It was noteworthy when Peggy Noonan — Our Lady of the Dolphins — stepped into the role of the GOP’s voice of reason, following the rise of Sarah Palin as its vice presidential nominee in 2008. It was a real eyebrow-raiser when David Brooks took on the task of talking sense to Republicans during the debt deal debacle, before returning to his “sinners in the hands of an angry market” theme.
This summer, in the middle of the debt ceiling debate, I tried to sum up the significance of those two moments.
You can take your pick for the moment the GOP noticably went off the rails. I have two favorites: when it fell to Peggy Noonan to be the Republicans’ voice of reason following Sarah Palin’s VP nomination, and when David Brooks warned the GOP that it “may no longer be a normal party”. Together, they’re the political equivalent of Courtney Love showing up at your intervention and Charlie Sheen offering you a ride to rehab. But this Republican party isn’t likely to heed such sane voices as Noonan and Brooks, and would just as soon throw them overboard.
At the time, I thought it couldn’t get much worse. But now, it’s fallen to Pat Robertson — yes that Pat Robertson — serve as the GOP’s latest voice of reason.
What does it mean when a political party has become too extreme for Pat Robertson?
On his show “The 700 Club,” televangelist Pat Robertson commented on the views of the GOP, calling them a bit too extreme.
Robertson quoted Lyndon Johnson: “Don’t these people realize that if they push me over to an extreme position, I’ll lose the election?”
The notoriously controversial Christian figure mentioned that if candidates venture into heavily radical territory, it could cost Republicans the general election.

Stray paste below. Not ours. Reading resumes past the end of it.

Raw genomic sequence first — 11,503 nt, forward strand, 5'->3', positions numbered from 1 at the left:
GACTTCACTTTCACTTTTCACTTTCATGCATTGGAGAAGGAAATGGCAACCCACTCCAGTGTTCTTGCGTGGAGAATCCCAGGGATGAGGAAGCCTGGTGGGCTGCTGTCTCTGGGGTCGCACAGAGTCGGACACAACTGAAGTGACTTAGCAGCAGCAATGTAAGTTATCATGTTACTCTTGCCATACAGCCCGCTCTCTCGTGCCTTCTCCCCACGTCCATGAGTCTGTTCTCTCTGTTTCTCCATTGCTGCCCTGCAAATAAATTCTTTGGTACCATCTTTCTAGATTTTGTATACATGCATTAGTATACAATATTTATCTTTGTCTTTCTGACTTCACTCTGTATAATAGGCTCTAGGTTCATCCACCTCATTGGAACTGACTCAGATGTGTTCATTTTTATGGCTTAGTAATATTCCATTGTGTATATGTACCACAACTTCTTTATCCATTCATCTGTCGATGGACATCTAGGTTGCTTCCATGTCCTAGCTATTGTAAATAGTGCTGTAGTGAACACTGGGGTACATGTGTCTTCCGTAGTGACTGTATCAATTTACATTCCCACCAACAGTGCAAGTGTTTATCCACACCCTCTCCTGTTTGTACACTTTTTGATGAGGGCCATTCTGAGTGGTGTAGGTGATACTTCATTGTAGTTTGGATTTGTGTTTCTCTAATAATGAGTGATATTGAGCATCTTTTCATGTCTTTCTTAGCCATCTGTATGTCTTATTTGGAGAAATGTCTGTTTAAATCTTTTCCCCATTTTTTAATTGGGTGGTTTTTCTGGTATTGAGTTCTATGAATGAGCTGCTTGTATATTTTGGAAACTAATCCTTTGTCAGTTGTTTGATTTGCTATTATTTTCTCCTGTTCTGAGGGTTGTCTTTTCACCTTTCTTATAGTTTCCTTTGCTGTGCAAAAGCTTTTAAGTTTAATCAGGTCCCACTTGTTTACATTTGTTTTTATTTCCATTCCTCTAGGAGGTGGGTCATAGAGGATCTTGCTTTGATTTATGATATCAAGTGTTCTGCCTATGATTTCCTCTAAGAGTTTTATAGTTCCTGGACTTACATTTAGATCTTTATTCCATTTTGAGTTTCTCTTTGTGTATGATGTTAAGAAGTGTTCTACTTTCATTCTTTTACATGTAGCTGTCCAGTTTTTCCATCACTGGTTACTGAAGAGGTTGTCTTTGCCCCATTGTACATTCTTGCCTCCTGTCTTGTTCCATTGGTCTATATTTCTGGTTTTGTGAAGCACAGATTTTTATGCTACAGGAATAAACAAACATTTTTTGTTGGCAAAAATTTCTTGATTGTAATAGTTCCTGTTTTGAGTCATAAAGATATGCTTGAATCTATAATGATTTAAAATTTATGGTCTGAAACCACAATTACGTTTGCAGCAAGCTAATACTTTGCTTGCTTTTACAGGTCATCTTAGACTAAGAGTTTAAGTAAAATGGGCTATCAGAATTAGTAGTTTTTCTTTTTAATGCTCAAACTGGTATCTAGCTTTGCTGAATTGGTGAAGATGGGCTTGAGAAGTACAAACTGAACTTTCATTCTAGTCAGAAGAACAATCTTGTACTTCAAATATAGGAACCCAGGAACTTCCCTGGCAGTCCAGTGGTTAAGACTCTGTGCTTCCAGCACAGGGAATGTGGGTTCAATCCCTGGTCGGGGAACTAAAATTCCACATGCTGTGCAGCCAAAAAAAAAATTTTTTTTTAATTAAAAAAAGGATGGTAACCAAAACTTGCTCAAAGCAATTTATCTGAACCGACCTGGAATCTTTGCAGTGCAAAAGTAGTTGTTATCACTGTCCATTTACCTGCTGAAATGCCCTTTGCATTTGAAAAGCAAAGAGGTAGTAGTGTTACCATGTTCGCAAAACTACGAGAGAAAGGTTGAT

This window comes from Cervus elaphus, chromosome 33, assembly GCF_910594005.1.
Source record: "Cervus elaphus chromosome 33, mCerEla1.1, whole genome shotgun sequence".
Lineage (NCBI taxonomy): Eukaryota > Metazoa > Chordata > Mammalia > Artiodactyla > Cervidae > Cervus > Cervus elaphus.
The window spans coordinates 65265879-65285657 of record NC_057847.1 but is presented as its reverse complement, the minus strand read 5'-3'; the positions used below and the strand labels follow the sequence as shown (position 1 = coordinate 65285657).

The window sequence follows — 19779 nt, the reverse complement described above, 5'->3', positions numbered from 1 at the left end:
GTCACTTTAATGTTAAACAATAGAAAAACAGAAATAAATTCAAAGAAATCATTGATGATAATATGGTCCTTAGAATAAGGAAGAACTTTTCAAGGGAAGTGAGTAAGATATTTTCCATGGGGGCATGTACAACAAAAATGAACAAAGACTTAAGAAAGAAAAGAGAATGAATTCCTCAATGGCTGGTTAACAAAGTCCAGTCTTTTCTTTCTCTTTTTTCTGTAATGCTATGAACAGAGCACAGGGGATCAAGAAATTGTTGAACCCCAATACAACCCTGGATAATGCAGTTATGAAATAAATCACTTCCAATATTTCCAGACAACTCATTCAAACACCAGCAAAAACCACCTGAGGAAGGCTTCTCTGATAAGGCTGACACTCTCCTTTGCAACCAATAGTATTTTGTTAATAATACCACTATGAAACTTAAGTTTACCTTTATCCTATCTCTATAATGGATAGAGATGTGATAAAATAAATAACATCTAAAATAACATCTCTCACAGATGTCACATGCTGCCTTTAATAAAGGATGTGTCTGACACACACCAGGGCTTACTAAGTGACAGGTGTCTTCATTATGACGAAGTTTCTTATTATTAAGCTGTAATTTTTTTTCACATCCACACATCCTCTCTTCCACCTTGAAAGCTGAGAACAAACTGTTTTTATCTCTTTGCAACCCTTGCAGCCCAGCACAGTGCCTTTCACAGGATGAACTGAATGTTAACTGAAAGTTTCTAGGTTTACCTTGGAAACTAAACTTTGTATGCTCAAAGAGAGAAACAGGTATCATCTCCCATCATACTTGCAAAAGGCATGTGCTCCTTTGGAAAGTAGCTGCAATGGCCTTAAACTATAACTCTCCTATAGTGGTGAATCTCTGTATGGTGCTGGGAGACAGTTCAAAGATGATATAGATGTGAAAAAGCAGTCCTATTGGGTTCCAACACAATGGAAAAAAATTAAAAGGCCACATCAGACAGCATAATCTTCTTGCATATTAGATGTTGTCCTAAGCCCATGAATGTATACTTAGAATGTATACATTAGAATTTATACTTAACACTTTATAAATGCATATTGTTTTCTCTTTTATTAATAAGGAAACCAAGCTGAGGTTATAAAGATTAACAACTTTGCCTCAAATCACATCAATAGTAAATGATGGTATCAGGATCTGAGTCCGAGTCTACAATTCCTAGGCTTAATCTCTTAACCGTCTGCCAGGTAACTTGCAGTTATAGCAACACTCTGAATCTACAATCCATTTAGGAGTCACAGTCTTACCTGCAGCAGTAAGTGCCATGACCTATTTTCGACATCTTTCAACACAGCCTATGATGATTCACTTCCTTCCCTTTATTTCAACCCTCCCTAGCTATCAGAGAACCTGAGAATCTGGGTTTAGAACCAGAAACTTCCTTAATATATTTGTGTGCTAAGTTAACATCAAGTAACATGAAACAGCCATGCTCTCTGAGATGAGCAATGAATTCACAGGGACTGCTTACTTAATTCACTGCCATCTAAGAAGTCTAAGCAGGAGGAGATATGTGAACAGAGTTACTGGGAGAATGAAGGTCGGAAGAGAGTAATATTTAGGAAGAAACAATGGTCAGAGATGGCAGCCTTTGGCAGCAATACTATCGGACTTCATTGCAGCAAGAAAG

“Those people in the Republican primary have got to lay off of this stuff,” he exclaimed. “If they want to lose, this is the game for losers.”
I thought it would be helpful to put this statement in the context of some of Robertson’s previous statements. So, here’s video compilation. It’s a long one, but that’s because there was so much content to include.
Keep in mind that this is the same Pat Robertson who:
- Justified divorcing a spouse with Alzheimers;
- Concurred with Jerry Falwell in blaming the 9/11 attacks on gays, feminists, and liberals;
- Predicted a “holy war between Islam and Christianity”;
- Claimed Hurricane Katrina was proof of “God’s judgment” against America;
- Said Israeli Prime Minister Ariel Sharon was punished by God with a stroke for “dividing [God's] land”;
- Said that feminism encouraged women to “leave their husbands, kill their children, practice witchcraft, destroy capitalism and become lesbians”;
- Warned that Europe is committing “racial suicide”;
- Suggested wiping out the State Department with a “nuclear device”;
- Suggested he would “fire about half of the government workers” as an economic fix;
- Declared the Anti-christ was “probably a Jew alive in Israel today”;
- Declared that “Communism was the brain-child of German-Jewish intellectuals”;
- Warned that Orlando, Florida, expect some “serious hurricanes” — not to mention “terrorist bombs,” “earthquakes,” “tornados,” and “possibly a meteor” — because Gay Days at Disney World;
- Said the post-earthquake cracks in the Washington Monument were a “sign from God”;
- Said Haiti was hit by an earthquake because it was “cursed” by a “pact to the devil”;
- Called for the assassination of Venezuelan president Hugo Chavez;
- Advised a woman whose husband had a wandering eye to “make yourself as attractive as possible”;
- Urged viewers to “Buy gold and get your money out of America as fast as you can”;
The Republican part has become too extreme for Pat Robertson’s liking? That’s more than a little disturbing.
If having Peggy Noonan as the voice of reason is like having Courtney Love show up at your intervention, and having David Brooks as the voice of sanity is like having Charlie Sheen offer to drive you to rehab, then having Pat Robertson attempt to talk you down from the ledge may be a bit like having Keith Richards as your rehab counselor.